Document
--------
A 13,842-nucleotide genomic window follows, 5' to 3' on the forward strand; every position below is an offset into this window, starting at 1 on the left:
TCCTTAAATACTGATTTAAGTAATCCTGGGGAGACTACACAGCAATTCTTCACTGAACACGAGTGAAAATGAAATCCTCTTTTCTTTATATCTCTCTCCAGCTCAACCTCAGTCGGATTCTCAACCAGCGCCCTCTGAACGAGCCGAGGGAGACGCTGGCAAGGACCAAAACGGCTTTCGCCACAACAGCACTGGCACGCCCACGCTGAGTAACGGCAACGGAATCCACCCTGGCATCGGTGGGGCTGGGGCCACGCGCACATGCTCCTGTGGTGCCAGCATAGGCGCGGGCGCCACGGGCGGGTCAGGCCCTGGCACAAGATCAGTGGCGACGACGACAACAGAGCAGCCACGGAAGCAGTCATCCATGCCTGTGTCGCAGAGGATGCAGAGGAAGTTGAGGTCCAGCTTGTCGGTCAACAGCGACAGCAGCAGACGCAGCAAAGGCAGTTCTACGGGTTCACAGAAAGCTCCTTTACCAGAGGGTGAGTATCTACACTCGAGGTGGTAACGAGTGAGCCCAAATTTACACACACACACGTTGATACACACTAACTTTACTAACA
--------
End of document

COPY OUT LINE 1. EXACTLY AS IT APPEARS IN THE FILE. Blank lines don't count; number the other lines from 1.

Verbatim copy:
A 13,842-nucleotide genomic window follows, 5' to 3' on the forward strand; every position below is an offset into this window, starting at 1 on the left: